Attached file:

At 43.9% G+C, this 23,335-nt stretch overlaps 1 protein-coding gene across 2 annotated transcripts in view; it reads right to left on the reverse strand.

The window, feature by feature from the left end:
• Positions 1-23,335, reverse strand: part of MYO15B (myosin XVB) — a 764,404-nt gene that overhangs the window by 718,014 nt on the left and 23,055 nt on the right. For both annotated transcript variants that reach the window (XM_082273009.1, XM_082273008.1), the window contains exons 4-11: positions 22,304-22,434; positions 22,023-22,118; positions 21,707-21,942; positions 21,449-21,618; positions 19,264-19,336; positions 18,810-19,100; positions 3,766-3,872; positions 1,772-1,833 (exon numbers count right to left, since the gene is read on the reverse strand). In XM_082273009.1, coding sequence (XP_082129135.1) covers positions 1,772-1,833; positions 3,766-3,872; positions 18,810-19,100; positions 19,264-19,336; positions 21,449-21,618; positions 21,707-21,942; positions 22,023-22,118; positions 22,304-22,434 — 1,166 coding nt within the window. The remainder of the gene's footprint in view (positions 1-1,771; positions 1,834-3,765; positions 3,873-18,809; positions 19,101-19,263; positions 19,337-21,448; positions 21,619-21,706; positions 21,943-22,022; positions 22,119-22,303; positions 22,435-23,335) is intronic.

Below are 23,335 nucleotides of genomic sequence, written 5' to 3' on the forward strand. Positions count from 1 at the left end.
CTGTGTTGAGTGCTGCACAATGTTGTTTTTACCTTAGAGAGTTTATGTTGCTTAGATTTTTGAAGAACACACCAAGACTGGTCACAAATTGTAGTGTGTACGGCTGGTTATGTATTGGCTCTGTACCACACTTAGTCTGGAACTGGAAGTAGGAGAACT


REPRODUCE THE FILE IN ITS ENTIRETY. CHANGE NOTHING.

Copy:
At 43.9% G+C, this 23,335-nt stretch overlaps 1 protein-coding gene across 2 annotated transcripts in view; it reads right to left on the reverse strand.

The window, feature by feature from the left end:
• Positions 1-23,335, reverse strand: part of MYO15B (myosin XVB) — a 764,404-nt gene that overhangs the window by 718,014 nt on the left and 23,055 nt on the right. For both annotated transcript variants that reach the window (XM_082273009.1, XM_082273008.1), the window contains exons 4-11: positions 22,304-22,434; positions 22,023-22,118; positions 21,707-21,942; positions 21,449-21,618; positions 19,264-19,336; positions 18,810-19,100; positions 3,766-3,872; positions 1,772-1,833 (exon numbers count right to left, since the gene is read on the reverse strand). In XM_082273009.1, coding sequence (XP_082129135.1) covers positions 1,772-1,833; positions 3,766-3,872; positions 18,810-19,100; positions 19,264-19,336; positions 21,449-21,618; positions 21,707-21,942; positions 22,023-22,118; positions 22,304-22,434 — 1,166 coding nt within the window. The remainder of the gene's footprint in view (positions 1-1,771; positions 1,834-3,765; positions 3,873-18,809; positions 19,101-19,263; positions 19,337-21,448; positions 21,619-21,706; positions 21,943-22,022; positions 22,119-22,303; positions 22,435-23,335) is intronic.

Below are 23,335 nucleotides of genomic sequence, written 5' to 3' on the forward strand. Positions count from 1 at the left end.
CTGTGTTGAGTGCTGCACAATGTTGTTTTTACCTTAGAGAGTTTATGTTGCTTAGATTTTTGAAGAACACACCAAGACTGGTCACAAATTGTAGTGTGTACGGCTGGTTATGTATTGGCTCTGTACCACACTTAGTCTGGAACTGGAAGTAGGAGAACT